WASHINGTON, D.C. – Today, Congressmen Hank Johnson (GA) and Jamie Raskin (MD) re-introduced The Bivens Bill, legislation that allows citizens to recover damages for constitutional violations committed against them by federal law enforcement officials, including U.S. Immigration and Customs Enforcement’s (ICE), Transportation Security Administration (TSA), Federal Bureau of Investigation (FBI), Department of Justice (DOJ) and federal prison officials.
The lawmakers first introduced the Bivens Bill in 2020. Sen. Sheldon Whitehouse (RI) introduced a companion in the Senate. The Senate bill is co-sponsored by Sens. Alex Padilla (CA), Ed Markey (MA), and Ron Wyden (OR).
After the Civil War, Congress enacted 42 U.S.C. § 1983 to ensure that state and local officials could not violate individuals’ federal constitutional rights with impunity. Section 1983 is designed to allow individuals to sue state and local officials to recover damages for constitutional violations. It is the primary tool victims of police brutality use to seek redress for constitutional injuries at the state and local level. But there is no comparable federal statute providing an express cause of action for victims of constitutional violations.
Instead, victims of constitutional or statutory violations by federal officials have been left to implied causes of action. Since the 1970s, the U.S. Supreme Court’s Bivens doctrine has recognized limited circumstances in which the Constitution itself authorizes a self-executing remedy for damages. But the Court has significantly curtailed the availability of Bivens claims in recent years. In February 2020, the Court in Hernandez v. Mesa went so far as to note that “it is doubtful” today’s Court would have recognized Bivens claims at all.
“Victims of constitutional violations by federal officers too often have no legal recourse,” said Rep. Johnson. “From ICE officers who conduct illegal searches and seizures and Bureau of Land Management officials who intimidate property owners into providing easements to the peaceful protestors who were violently dispersed from Lafayette Square with teargas and rubber bullets last summer so Trump could get his Bible photo op – they are all too often immunized from damages for their constitutional wrongs. This bill fixes the issue by increasing judicial accountability for unlawful federal government action.”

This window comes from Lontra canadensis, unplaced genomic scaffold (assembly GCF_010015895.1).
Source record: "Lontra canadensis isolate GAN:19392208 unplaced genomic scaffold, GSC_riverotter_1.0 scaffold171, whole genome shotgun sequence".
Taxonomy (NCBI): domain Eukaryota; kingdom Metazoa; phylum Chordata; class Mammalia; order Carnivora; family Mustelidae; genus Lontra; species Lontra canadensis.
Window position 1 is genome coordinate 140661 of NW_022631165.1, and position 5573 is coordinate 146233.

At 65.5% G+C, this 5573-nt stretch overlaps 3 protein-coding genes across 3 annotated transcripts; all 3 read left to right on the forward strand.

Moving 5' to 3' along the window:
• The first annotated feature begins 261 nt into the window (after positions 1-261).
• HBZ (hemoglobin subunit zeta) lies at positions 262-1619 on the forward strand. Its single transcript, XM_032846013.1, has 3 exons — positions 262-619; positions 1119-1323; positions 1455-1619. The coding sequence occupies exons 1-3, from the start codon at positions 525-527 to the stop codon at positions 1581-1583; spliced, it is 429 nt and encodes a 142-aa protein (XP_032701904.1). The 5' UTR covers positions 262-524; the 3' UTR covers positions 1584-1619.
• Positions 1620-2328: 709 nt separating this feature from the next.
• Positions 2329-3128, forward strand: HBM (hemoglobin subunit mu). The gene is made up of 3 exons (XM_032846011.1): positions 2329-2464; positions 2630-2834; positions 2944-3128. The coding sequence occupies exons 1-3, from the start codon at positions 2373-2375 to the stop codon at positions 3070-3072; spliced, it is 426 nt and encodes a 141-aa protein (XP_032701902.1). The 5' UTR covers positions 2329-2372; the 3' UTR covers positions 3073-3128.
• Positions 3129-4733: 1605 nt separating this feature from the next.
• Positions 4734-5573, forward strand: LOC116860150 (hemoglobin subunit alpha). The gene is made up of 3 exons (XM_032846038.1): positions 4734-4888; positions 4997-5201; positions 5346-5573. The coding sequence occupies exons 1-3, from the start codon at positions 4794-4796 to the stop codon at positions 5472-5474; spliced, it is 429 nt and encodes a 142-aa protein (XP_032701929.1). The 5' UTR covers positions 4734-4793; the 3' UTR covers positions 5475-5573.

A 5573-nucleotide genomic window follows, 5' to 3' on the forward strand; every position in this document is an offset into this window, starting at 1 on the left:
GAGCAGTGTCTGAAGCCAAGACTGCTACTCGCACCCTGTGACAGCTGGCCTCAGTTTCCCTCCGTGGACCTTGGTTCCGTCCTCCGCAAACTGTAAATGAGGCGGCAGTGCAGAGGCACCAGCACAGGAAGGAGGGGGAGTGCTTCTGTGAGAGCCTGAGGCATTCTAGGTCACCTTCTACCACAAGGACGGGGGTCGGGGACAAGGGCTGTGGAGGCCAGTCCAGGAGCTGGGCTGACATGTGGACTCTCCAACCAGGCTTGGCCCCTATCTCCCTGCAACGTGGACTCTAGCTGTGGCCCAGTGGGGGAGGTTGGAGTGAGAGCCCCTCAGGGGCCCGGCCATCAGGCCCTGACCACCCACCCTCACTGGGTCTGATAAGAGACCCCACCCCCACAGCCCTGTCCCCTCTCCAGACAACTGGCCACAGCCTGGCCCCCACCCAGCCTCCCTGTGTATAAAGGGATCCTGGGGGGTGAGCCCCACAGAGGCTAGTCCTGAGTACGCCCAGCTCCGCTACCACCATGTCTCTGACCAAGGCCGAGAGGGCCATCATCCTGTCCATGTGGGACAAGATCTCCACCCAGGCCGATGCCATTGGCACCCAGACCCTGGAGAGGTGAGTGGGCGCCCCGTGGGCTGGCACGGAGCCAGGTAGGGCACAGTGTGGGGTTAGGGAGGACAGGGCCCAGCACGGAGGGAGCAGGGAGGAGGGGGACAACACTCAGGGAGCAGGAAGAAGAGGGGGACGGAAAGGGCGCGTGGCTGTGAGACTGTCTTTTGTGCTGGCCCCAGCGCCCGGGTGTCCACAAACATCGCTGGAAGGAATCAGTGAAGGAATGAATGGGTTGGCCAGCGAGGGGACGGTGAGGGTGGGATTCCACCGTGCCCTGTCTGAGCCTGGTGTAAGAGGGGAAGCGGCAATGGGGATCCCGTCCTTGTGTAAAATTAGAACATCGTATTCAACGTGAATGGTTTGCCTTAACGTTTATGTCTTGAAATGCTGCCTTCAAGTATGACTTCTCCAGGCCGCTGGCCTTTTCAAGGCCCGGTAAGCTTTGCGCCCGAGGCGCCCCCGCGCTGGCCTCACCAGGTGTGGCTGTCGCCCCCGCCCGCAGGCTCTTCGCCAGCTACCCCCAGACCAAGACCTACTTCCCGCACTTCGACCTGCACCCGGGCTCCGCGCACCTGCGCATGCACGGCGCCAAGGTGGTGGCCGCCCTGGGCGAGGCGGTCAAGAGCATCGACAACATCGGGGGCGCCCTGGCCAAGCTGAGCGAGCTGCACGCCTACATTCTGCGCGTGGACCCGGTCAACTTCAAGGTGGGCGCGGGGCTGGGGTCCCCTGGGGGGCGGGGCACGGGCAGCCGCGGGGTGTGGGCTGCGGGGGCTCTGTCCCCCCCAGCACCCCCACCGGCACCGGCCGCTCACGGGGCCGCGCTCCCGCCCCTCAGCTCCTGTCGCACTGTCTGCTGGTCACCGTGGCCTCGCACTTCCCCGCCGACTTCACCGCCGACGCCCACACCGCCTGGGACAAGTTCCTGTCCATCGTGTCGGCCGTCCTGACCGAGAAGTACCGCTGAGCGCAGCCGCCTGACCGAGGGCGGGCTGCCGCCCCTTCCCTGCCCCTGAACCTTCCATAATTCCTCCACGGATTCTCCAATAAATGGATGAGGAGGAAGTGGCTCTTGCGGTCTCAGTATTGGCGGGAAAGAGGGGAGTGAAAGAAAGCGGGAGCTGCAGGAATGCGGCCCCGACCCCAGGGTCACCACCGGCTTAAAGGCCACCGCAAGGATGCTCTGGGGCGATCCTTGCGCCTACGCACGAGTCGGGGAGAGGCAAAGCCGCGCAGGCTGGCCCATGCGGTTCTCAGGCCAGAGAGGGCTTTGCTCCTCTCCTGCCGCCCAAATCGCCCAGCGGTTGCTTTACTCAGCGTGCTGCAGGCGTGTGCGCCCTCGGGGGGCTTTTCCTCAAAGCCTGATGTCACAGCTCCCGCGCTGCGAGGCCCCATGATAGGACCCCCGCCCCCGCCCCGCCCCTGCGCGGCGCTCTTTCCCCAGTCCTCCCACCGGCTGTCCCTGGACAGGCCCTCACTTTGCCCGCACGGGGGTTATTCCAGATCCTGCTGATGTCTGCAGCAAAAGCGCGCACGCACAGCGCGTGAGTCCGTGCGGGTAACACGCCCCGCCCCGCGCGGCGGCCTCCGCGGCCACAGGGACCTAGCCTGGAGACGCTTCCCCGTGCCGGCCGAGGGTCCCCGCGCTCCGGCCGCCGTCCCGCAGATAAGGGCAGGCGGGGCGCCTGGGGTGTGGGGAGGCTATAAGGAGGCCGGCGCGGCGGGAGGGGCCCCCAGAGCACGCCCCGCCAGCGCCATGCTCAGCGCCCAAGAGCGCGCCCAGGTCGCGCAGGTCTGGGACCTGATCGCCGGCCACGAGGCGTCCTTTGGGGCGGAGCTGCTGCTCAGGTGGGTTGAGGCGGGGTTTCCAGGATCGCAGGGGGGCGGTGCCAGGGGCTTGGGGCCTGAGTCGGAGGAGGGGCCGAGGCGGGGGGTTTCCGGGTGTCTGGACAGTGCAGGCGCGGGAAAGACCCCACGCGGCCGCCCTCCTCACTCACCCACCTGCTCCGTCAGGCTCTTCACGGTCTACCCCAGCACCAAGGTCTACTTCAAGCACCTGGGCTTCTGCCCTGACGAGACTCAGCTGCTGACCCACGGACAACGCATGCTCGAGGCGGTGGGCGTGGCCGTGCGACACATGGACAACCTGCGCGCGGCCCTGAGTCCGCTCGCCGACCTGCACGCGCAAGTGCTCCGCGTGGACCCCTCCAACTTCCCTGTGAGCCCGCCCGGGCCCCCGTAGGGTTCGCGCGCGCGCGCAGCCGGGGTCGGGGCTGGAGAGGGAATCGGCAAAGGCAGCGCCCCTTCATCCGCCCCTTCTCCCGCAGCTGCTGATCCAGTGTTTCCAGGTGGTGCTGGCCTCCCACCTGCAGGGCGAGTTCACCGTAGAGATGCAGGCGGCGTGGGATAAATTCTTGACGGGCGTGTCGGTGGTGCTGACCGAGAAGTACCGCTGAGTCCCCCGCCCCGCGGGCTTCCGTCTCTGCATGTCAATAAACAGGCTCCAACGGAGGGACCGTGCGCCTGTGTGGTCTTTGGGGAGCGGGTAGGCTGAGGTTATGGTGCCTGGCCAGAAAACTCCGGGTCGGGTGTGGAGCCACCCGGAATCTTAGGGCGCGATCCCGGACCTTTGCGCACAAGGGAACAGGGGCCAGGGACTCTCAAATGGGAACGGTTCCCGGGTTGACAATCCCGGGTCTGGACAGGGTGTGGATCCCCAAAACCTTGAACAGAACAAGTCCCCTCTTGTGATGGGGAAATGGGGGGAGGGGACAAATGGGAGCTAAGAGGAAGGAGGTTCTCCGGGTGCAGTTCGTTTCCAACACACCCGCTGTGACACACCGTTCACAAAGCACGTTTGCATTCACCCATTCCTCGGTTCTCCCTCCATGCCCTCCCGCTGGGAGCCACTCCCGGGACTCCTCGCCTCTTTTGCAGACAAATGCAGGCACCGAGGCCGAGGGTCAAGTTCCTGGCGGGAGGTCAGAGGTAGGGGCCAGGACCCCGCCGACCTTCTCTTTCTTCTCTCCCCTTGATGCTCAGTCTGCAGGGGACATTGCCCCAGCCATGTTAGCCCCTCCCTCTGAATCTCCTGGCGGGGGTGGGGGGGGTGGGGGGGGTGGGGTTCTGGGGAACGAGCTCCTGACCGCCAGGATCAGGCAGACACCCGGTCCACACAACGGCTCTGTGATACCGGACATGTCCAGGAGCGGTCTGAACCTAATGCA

“The Bivens Act will finally codify the people’s right to seek damages from the federal government when their constitutional rights have been violated,”said Congressman Raskin. “Just last year, we watched then-Attorney General Barr unleash a ragtag paramilitary squad of federal law enforcement officers to deploy tear gas, pepper spray and rubber bullets against peaceful protestors in Lafayette Square. Many of those injured that day, including several of my constituents, may find themselves without an effective legal remedy. This bill will right that wrong by allowing affected citizens to recover damages and hold federal law enforcement officials accountable for misconduct. I am proud to introduce this legislation with my friend and colleague Congressman Hank Johnson.”
“We ought to have one set of clear, fair standards of accountability for law enforcement officers that applies across all levels of government—federal, state, and local,” said Senator Whitehouse. “In practice, a confusing smorgasbord of judicial precedent prevents victims from holding federal law enforcement accountable for constitutional violations. The Bivens Act fixes this problem.”
Cosponsors: Carson (IN), Lee (CA), Jackson Lee (TX), Jones (NY), Lieu (CA), Norton (DC), Ocasio-Cortez (NY), Scanlon (PA), Schakowsky (IL) Tlaib (MI).
Supporting Groups: American Civil Liberties Union, Amnesty International USA, Asylum Seeker Advocacy Project (ASAP), Autistic Self Advocacy Network, Blacks in Law Enforcement of America, Border Network for Human Rights, Center for Disability Rights, Center for Victims of Torture, Central American Resource Center of Northern CA – CARACEN SF, Church of Scientology National Affairs Office, Constitutional Accountability Center, Defending Rights & Dissent, Drug Policy Alliance, Fair and Just Prosecution, Government Information Watch, Incarcerated Nation Network, Innocence Project, Institute for Justice, Just Futures Law, Justice in Motion, Kids in Need of Defense (KIND), Lawyers for Good Government (L4GG), Legal Aid Justice Center, Massachusetts Jobs with Justice, NAACP Legal Defense and Education Fund, Inc., National Crittenton, National Immigration Project (NIPNLG), National Network for Immigrant and Refugee Rights, National Network to End Domestic Violence, Open Society Policy Center, Project On Government Oversight, Protect Democracy, Rebuilding Independence My Style, Restore the Fourth, The Black Police Experience, The Daniel Initiative, Vday.